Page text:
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Problems must be solved

By Don Farmer

[email protected]

Being expected to work a 15-hour day and/or working 12 days in a row is not on in any workplace unless perhaps it is a one-off created through exceptional circumstances.

It is even less acceptable when those working under those conditions are doctors, but that is apparently what is happening throughout the country and more specifically here in Wairarapa.

The long hours and cruel rosters have been fingered as reasons behind a planned New Zealand Resident Doctors Association (NZDRA) 48-hour strike scheduled for later this month.

If the claims are to be believed then it is near impossible not to have empathy with the doctors planning to down tools and fight their cause.

The hours would be punishing in any trade or profession but cannot be condoned in an area where people’s health and well-being rely on having an alert doctor not prone to making mistakes through sheer tiredness.

Mistakes that, taking it to the extreme, could even threaten life.

Courtney Brown, a doctor who has worked at Wairarapa Hospital, summed it up this week when she said it is harder for doctors to give the necessary time – and maintain patience with – people in their care when they are battling the effects of long hours and endless days.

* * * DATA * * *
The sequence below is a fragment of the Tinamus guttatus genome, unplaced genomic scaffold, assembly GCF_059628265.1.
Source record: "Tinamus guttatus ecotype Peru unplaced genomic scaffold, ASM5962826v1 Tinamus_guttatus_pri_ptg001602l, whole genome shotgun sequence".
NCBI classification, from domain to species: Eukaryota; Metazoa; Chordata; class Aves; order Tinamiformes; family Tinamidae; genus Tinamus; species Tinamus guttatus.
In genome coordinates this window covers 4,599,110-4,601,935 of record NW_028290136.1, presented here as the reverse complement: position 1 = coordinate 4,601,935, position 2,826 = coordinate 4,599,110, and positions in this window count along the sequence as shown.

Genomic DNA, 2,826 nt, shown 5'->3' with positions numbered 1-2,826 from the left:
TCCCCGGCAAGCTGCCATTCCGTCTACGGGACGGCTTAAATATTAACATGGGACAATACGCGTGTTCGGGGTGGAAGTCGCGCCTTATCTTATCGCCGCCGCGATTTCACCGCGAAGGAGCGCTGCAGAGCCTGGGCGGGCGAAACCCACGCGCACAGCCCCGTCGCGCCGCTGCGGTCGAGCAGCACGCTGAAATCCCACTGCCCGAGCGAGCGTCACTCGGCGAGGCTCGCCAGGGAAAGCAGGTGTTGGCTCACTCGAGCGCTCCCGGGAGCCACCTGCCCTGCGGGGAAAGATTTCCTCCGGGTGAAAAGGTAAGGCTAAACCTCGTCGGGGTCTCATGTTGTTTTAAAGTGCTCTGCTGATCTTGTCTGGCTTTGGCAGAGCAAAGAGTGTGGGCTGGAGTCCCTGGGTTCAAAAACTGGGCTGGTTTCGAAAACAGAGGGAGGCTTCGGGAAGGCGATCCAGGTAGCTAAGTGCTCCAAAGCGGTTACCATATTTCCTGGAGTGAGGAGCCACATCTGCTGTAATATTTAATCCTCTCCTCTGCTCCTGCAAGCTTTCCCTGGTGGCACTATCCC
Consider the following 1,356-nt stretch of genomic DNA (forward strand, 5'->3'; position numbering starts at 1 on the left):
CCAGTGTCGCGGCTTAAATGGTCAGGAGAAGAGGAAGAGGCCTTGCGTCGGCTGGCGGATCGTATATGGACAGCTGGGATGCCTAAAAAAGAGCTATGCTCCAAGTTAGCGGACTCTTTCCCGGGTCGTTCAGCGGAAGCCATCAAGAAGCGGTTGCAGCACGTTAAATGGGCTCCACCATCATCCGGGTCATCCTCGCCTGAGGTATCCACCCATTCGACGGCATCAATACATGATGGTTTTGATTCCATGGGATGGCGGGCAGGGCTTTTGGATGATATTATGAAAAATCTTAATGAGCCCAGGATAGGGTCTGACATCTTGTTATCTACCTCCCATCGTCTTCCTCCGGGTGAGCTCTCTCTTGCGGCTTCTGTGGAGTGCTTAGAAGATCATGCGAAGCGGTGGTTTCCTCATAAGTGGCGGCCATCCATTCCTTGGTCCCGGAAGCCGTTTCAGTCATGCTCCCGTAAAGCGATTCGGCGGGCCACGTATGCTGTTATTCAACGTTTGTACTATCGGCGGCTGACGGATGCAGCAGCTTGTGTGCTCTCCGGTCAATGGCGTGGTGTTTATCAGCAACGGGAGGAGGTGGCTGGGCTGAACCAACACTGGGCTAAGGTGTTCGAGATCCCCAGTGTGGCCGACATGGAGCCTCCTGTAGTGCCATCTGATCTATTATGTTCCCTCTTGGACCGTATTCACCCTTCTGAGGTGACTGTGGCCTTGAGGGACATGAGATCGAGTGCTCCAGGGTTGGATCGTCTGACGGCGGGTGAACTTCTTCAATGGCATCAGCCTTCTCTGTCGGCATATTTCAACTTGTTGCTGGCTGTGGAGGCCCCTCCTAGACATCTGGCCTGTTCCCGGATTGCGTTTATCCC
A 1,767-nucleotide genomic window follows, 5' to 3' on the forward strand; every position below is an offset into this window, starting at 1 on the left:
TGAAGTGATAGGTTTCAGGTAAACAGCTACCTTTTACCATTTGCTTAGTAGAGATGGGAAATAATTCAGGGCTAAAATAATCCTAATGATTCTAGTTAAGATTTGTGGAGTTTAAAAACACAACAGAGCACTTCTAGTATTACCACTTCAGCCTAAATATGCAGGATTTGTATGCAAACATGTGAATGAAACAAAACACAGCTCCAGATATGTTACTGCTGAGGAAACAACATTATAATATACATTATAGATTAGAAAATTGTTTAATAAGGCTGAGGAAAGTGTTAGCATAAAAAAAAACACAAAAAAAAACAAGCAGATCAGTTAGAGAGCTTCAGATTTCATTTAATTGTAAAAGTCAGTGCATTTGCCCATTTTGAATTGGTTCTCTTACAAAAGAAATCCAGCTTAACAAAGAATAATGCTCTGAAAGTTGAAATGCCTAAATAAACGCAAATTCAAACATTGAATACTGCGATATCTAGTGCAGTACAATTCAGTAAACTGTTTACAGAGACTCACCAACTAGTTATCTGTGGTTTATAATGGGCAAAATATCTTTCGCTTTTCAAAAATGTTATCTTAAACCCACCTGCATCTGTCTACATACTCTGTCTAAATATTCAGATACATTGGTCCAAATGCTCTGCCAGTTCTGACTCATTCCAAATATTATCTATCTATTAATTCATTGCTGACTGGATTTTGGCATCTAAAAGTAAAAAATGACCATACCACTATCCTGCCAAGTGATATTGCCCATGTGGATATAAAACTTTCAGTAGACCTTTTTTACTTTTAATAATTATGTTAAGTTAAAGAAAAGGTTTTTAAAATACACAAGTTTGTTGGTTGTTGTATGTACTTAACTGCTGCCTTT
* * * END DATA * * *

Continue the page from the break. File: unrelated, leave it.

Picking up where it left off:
Wairarapa DHB is working to put contingency plans in place for the time of the planned strike to ensure patient safety and has warned the DHB may have to look at rescheduling “non-urgent surgery and appointments”.

While that is sensible under the circumstances it is obviously no long-term solution to anything.

The problem here, and elsewhere, needs to be solved and hopefully the strike, which is to start at 7am on October 18 and last until 7am on October 20, can be avoided and a fair deal for all concerned arrived at.

As a last word it always intrigues me to hear health professionals referring to “non-urgent surgery and appointments” that invariably get mentioned when strike action is in the air.

That may well be a description used by the health professionals but I doubt any patient who is preparing for surgery, or who has made an appointment to see a doctor believes their case in be “non-urgent”.

Emily Ireland
Emily Ireland
Emily Ireland is Wairarapa’s Local Democracy Reporter, a Public Interest Journalism role funded through NZ On Air. Emily has worked at the Wairarapa Times-Age for seven years and has a keen interest in council decision-making and transparency.

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